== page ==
The passing of another year provides a perfect opportunity to reflect. And, because 2023 marks the 50th anniversary of the incomparable Bob Dorough and the Schoolhouse Rock gang musically, mathematically, and just plain marvelously proving that “Three Is a Magic Number” — here’s a quick look back at three notable cyber security trends and events from the past year.
The more smart devices, the more apps, and the more apps, the more cyber trouble. The most-downloaded app in 2022, TikTok, is an unfortunate testament to this sentiment. As foreign and domestic security threats from the app steadily increased in 2022, federal and state authorities saw no other option but to act in the best interest of their constituents.
In December 2022, FBI director Chris Wray warned that TikTok could be used for espionage operations and unethical intelligence gathering. To mitigate these security threats, 26 states including South Dakota, South Carolina, Maryland, Indiana, Texas, Oklahoma, Utah, and Alabama signed executive orders and announced cyber security directives to ban the use of TikTok on government-sanctioned devices. State and federal authorities claim that without these regulations, the app presents a clear danger to the security of personal data online.
Due to the questionable nature of TikTok’s data collection practices, other popular social media platforms, like WeChat and Tencent, have also faced intense scrutiny over the past year.
LockBit Gang Apologizes for Attack
A research hospital in Toronto for sick children, known as SickKids, was victim to a rather unusual ransomware attack in 2022. Attackers from the ransomware gang LockBit infiltrated internal and corporate systems, hospital phone lines, and the hospital website on December 18th. According to SickKids, the attack was detrimental to internal processes – causing delays in lab and imaging results and forcing longer wait times for patients.
After the attack, leaders from LockBit ransomware gang issued a formal apology to the hospital and a free decryptor, claiming that the partner who attacked the hospital violated rules and was no longer an affiliate of the gang.
“It is forbidden to encrypt institutions where damage to the files could lead to death, such as cardiology centers, neurosurgical departments, maternity hospitals and the like, that is, those institutions where surgical procedures on high-tech equipment using computers may be performed,” explains the ransomware operation’s policies.
Regardless, the ransomware operation LockBit allows its affiliates to encrypt pharmaceutical companies, dentists, and plastic surgeons without penalty. Under organizational policy, LockBit operators may earn up to 20% of all ransom payments and the rest goes to the affiliates.
According to BleedingComputer, this is not the first time a ransomware gang has provided a free decryptor to a healthcare organization, and it may not be the last. Even still, organizations should always lean on the side of caution; expecting nothing from ransomware attackers but compromised data collections and derailment of internal processes.
In the wake of an unprecedented increase in ransomware events in 2022, being cyber insured became a necessity. Yet, necessity aside, the cost of cyber insurance premiums during the first quarter of 2022 increased by an average of 28%, making them financially inaccessible for some businesses. The increase in premiums can, in part, be attributed to a higher awareness of cyber risks and subsequent demand for cyber coverage by organizations amid the cyber threat landscape. Additionally, after enduring countless security breaches by cyber criminals, who managed to attack layers of security, the cyber insurance industry chose to counteract by tightening up underwriting standards and implementing more monitoring requirements than ever before.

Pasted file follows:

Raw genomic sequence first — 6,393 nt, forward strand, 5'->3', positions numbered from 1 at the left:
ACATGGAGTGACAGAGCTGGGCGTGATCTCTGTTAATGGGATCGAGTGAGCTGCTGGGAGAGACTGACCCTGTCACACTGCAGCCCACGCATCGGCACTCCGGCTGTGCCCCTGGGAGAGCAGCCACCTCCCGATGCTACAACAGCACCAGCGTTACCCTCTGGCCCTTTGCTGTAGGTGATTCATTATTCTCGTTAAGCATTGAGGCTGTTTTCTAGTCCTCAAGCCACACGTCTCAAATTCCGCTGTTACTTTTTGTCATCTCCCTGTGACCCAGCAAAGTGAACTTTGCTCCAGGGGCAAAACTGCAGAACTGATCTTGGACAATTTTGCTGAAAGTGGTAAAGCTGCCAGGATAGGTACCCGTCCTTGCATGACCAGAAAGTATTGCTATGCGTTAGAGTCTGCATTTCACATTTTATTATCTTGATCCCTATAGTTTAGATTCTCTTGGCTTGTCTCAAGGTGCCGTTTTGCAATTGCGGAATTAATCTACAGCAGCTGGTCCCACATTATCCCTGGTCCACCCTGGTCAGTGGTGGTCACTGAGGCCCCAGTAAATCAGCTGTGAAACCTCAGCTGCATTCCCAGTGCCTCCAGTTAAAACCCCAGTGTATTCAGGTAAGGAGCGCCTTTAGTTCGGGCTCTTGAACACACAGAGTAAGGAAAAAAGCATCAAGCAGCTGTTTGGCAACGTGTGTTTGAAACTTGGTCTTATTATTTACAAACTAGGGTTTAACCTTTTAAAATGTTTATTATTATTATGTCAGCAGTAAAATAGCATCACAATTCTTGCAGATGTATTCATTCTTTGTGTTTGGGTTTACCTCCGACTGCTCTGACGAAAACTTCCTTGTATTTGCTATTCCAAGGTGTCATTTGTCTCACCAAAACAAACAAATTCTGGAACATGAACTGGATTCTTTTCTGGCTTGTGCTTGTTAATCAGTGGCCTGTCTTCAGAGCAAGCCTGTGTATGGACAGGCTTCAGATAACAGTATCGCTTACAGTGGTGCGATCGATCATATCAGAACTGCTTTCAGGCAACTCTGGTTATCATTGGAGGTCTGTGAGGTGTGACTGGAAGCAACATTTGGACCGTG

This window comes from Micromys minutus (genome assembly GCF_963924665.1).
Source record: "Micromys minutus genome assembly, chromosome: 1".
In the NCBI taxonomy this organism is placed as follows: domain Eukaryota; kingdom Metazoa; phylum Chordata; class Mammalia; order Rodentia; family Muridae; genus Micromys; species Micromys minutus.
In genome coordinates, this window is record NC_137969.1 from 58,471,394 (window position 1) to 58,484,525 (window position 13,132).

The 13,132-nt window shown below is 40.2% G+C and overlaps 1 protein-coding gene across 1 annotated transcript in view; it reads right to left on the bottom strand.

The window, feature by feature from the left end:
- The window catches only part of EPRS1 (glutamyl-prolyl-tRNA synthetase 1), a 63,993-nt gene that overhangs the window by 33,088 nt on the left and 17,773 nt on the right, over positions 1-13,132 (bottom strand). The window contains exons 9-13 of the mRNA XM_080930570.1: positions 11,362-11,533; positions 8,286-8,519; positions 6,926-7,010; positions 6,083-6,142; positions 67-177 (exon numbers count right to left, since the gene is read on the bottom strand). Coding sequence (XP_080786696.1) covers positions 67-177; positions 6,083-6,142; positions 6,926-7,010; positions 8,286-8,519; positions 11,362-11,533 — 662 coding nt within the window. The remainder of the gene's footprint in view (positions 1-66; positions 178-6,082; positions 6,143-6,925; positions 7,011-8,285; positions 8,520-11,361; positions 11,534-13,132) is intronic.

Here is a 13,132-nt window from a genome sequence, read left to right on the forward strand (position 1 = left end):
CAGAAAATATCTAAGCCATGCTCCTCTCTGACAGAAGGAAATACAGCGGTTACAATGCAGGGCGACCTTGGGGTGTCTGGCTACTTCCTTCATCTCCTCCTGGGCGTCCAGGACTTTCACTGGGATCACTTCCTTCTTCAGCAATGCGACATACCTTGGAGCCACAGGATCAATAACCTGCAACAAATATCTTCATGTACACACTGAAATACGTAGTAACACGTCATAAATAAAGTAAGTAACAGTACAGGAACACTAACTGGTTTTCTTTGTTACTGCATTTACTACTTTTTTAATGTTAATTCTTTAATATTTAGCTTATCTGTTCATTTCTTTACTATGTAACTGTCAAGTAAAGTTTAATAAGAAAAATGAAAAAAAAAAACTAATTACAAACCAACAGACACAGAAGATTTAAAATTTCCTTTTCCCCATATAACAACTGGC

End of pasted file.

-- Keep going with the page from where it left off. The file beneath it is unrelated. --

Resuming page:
To prevent the depletion of cash reserves by underwriters, cyber insurance organizations are now promoting and even requiring higher level testing and training for employees on phishing awareness, endpoint protection, and alarming password behaviors. The Cyber Security Team at ACP CreativIT would be happy to help set you up with multi-factor authentication and an endpoint detection and response plan to make sure your organization meets the requirements cyber insurance providers are looking for.
Overall, this past year showed us that the world somewhat “adjusted” to post-pandemic life, but still has more than its fair share of cyber security threats and subsequent cyber security responses. Businesses looking to revitalize internal processes, recover from pandemic losses, and expand their clientele are wise to continue using a proactive approach to cyber security, instead of a reactive one. With cloud technology on the rise, cyber criminals are infiltrating security systems, left and right. Meanwhile, inflationary pressures have made it difficult for businesses to adapt to the necessary security solutions preferred by insurers. As organizational security threats ebb and flow, one thing is certain; businesses are learning to be innovative with their approaches to business continuity in the face of security dangers. It’s safe to say the cyber age will only continue to grow and evolve- providing us with opportunities to dig deeper and embrace changes to protect our organizations and employees from the unknown. We also know that history tends to repeat itself, meaning that by analyzing trends and events of the past, we can be better prepared for a bright future in the cyber space.
ACP CreativIT has a dedicated department for cyber security. Whether you are looking to start protecting your business, or you have a solid foundation and want to ensure you are protected for the future, ACP CreativIT can help. Contact us at firstname.lastname@example.org to talk to one of our security experts today or visit our cyber security page here.
Source: Morgan Lewis
Source: Bleeding Computer